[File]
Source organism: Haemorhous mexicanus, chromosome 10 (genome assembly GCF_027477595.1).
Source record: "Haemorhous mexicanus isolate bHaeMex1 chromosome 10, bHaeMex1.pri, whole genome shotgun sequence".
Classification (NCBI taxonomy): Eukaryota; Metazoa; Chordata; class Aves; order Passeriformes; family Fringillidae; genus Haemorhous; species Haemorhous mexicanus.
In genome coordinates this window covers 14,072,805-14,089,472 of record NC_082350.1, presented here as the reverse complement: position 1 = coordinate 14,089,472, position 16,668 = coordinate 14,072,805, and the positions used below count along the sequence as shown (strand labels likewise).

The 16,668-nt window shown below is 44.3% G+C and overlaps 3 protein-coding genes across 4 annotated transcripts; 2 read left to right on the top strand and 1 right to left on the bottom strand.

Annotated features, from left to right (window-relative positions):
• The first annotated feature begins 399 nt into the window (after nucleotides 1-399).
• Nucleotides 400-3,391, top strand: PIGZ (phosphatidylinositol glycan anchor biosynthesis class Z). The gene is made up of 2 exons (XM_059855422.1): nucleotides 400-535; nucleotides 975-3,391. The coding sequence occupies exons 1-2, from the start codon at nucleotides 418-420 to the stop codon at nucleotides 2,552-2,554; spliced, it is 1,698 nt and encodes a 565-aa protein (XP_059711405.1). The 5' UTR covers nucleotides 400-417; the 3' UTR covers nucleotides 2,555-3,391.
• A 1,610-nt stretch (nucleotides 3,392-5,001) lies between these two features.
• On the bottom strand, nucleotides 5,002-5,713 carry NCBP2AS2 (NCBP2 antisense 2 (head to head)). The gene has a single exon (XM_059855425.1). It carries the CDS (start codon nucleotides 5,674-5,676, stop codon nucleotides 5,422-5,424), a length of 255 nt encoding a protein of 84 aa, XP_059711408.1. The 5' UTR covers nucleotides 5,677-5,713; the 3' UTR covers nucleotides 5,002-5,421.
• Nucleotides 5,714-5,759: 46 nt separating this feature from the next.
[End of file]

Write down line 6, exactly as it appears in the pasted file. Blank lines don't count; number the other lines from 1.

Annotated features, from left to right (window-relative positions):